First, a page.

Monday 5
Participatory conservation
Christophe Le Page
› 11:05 - 18:00 (6h55)
› Centre du Scamandre Vauvert
Participatory modeling of Protected Area Social-Ecological Systems with managers
Rebecca Laws  1@  , Marc Hockings  1@  , Duan Biggs  1@  
1 : University of Queensland  (UQ)  -  Website
Brisbane QLD 4072 Australia -  Australie

Effectively managing social ecological systems is essential to improving their resilience to environmental change and anthropogenic pressure. However an explicit understanding of the system being managed is often lacking. This study investigates the use of collaborative workshops to produce social ecological conceptual diagrams of Protected Areas. The production and use of conceptual diagrams by managers is hoped to assist them in reflecting on their decision making process with the aim of improving resilience of the system.

Baseline management decision-making processes were evaluated for twenty Australian Protected Areas managers, including how much time is currently allocated to various management actions. Using paired experimental design, half of the managers were then engaged in one day workshops where an explicit social ecological model of their park was developed. Models incorporated both social values (cultural, visitor, and community values) as well as natural values (ecological, geological and landscape values). There was a focus on the linkages between values, as well as external threats. Current management actions were identified and linked to the threats and values that they impacted on. Managers were asked to rate their current performance for each management action they carried out and to consider the required actions to maintain the values of their park in an acceptable state, preventing a switch to a highly degraded state. This process was designed to align with the NSW National Parks Service who is aiming to integrate more detailed threshold based models for individual management issues such as specific weed species.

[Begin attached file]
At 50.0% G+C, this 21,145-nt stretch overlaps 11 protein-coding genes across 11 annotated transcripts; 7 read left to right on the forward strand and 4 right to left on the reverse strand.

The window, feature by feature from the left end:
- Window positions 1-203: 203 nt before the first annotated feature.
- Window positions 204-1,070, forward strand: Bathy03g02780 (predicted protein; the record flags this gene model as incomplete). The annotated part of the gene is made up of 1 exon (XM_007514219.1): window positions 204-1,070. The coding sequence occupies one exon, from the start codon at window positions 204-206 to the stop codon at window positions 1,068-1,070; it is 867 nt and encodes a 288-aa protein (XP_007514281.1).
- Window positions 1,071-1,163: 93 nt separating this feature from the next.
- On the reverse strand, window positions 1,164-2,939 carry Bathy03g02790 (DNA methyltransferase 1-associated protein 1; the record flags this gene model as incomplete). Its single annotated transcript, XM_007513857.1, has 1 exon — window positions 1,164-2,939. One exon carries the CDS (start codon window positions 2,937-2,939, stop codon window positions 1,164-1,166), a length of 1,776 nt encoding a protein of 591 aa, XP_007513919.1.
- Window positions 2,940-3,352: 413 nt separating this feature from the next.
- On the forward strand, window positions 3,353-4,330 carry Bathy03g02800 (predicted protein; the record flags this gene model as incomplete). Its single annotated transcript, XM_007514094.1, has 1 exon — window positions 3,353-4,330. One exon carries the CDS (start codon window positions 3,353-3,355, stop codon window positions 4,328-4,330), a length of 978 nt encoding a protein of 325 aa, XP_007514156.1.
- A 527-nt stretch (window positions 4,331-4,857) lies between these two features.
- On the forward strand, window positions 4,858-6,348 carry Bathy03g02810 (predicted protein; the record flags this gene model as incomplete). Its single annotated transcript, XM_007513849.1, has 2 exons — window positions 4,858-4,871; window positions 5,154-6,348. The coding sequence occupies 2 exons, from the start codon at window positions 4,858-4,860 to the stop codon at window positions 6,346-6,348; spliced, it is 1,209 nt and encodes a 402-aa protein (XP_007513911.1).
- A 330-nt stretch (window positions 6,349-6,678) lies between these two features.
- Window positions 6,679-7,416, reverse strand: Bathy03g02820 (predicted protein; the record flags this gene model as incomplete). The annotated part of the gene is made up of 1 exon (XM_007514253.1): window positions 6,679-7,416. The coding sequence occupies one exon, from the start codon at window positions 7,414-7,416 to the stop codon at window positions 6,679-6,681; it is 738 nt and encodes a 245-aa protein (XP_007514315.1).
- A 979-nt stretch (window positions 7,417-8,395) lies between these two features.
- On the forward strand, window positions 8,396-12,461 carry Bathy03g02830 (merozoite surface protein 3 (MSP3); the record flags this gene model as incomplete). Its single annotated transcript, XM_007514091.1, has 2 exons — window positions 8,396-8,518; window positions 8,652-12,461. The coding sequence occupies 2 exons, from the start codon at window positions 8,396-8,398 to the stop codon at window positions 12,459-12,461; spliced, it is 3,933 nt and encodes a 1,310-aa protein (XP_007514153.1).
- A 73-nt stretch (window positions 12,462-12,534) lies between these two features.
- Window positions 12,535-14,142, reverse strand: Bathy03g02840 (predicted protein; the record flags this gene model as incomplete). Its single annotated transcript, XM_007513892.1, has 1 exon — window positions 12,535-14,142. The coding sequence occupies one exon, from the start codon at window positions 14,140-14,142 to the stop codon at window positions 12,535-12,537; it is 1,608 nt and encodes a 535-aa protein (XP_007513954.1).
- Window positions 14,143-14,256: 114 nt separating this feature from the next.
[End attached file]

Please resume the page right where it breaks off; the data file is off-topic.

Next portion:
Baseline interviews with managers indicated decisions about time allocations prior to workshops were heavily influenced by budgetary documents (64% respondents), and were guided more by in-house accumulated knowledge passed on orally (45% respondents) than by written management documents (18% respondents). There was a wide range of adherence to management plans. On a scale of 1 to 10 with 1 being not at all and 10 being to the letter, parks reported values between 3 and 9 with an average of 6. The most common reason for not following management plans were that they were out-dated (55% of respondents) and they did not fit with the allocated budget (36% of respondents). 

Immediately after being exposed to the social ecological modelling workshops managers were asked to rate how well models represented the way the park functions on a scale of 1 (not at all) to 10 (perfectly). Responses ranged between 8 and 10 with an average of 9.25. Larger parks with higher visitor numbers commented that the system was too complex and they weren't sure that this complexity was or could be captured. Smaller less complex parks generally commented that they were surprised that they were able to come up with a working model considering that they saw the park and its management as a complex system. Future work will include assisting managers to use social-ecological models in decision making, including mathematical Bayesian versions of the conceptual models and monitoring the overall impact of models on changes in decision making processes and management effort allocation. 

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